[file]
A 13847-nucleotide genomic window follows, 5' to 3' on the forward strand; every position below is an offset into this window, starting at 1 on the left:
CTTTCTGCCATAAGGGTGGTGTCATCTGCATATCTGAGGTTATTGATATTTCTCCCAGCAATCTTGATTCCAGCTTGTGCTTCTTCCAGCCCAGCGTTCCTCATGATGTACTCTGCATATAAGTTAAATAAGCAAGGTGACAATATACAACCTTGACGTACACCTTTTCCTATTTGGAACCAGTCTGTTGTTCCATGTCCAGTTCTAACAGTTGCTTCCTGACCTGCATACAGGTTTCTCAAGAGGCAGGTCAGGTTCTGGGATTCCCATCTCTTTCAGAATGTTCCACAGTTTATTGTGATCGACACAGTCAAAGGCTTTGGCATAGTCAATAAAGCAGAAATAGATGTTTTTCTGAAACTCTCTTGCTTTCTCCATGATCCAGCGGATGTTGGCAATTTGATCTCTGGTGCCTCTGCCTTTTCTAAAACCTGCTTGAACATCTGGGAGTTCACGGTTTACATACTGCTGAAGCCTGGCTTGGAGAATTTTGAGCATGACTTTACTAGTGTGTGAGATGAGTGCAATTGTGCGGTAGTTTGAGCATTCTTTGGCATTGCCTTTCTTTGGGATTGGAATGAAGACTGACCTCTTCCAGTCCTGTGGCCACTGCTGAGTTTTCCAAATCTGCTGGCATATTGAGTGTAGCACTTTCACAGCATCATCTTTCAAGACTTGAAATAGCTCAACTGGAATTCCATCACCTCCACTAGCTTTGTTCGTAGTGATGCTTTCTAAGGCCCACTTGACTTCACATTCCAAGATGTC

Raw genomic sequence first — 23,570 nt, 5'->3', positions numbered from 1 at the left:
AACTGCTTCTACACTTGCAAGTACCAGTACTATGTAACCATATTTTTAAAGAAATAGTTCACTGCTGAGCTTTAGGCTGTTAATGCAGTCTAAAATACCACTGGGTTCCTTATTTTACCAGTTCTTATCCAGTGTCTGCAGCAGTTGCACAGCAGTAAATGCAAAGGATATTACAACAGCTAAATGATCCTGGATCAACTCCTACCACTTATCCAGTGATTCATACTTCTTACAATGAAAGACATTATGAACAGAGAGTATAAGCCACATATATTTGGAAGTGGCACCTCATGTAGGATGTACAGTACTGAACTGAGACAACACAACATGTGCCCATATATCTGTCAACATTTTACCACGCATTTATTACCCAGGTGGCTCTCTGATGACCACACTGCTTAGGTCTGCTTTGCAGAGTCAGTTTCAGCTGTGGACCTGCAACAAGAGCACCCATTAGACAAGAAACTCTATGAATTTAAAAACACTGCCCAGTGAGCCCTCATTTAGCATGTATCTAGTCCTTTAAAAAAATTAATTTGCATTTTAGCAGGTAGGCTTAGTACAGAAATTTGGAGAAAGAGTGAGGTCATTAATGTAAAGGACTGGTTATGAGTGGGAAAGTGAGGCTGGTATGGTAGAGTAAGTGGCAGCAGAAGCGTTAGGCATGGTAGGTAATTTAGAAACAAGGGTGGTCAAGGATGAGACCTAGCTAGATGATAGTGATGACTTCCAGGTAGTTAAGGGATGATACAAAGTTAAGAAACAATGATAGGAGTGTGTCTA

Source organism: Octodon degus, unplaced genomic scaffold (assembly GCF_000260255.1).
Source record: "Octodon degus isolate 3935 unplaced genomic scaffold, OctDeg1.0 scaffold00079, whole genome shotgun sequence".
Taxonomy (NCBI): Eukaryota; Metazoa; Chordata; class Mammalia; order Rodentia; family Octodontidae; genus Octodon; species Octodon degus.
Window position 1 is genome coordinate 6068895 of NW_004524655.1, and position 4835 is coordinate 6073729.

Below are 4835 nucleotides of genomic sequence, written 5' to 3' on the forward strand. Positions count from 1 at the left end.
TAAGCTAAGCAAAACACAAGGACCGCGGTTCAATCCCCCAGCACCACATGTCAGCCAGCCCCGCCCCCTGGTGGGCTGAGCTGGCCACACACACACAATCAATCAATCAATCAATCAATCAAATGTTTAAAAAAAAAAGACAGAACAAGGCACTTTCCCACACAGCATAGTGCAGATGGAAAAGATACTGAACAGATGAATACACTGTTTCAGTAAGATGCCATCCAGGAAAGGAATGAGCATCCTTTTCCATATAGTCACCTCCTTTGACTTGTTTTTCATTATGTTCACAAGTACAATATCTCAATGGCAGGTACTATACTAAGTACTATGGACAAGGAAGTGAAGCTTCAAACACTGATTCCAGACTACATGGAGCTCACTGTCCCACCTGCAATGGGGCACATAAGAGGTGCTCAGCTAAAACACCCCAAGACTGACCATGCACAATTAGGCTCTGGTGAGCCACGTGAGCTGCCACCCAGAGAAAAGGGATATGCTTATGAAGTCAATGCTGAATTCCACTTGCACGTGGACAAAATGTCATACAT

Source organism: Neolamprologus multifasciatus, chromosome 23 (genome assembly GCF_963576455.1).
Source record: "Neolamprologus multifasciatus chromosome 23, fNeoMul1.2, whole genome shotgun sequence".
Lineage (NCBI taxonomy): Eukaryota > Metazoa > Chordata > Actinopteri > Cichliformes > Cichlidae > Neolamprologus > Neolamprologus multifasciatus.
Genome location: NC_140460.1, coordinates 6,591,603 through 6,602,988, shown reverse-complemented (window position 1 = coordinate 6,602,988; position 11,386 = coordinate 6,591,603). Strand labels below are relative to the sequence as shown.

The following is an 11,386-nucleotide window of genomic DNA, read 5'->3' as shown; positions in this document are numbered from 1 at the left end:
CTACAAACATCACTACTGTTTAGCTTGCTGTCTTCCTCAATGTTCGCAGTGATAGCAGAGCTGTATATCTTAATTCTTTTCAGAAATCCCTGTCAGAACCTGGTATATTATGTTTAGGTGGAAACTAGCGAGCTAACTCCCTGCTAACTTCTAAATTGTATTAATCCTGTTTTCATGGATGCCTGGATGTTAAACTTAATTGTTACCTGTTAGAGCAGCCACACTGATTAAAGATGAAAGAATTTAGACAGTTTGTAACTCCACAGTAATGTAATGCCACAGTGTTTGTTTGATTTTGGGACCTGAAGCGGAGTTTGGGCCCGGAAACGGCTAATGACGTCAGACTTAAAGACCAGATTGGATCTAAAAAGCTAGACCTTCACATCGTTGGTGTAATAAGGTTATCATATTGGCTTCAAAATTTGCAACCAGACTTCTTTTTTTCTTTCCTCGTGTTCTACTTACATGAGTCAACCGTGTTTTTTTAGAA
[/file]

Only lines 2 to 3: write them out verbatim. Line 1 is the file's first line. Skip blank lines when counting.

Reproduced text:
CTTTCTGCCATAAGGGTGGTGTCATCTGCATATCTGAGGTTATTGATATTTCTCCCAGCAATCTTGATTCCAGCTTGTGCTTCTTCCAGCCCAGCGTTCCTCATGATGTACTCTGCATATAAGTTAAATAAGCAAGGTGACAATATACAACCTTGACGTACACCTTTTCCTATTTGGAACCAGTCTGTTGTTCCATGTCCAGTTCTAACAGTTGCTTCCTGACCTGCATACAGGTTTCTCAAGAGGCAGGTCAGGTTCTGGGATTCCCATCTCTTTCAGAATGTTCCACAGTTTATTGTGATCGACACAGTCAAAGGCTTTGGCATAGTCAATAAAGCAGAAATAGATGTTTTTCTGAAACTCTCTTGCTTTCTCCATGATCCAGCGGATGTTGGCAATTTGATCTCTGGTGCCTCTGCCTTTTCTAAAACCTGCTTGAACATCTGGGAGTTCACGGTTTACATACTGCTGAAGCCTGGCTTGGAGAATTTTGAGCATGACTTTACTAGTGTGTGAGATGAGTGCAATTGTGCGGTAGTTTGAGCATTCTTTGGCATTGCCTTTCTTTGGGATTGGAATGAAGACTGACCTCTTCCAGTCCTGTGGCCACTGCTGAGTTTTCCAAATCTGCTGGCATATTGAGTGTAGCACTTTCACAGCATCATCTTTCAAGACTTGAAATAGCTCAACTGGAATTCCATCACCTCCACTAGCTTTGTTCGTAGTGATGCTTTCTAAGGCCCACTTGACTTCACATTCCAAGATGTC

Raw genomic sequence first — 23,570 nt, 5'->3', positions numbered from 1 at the left: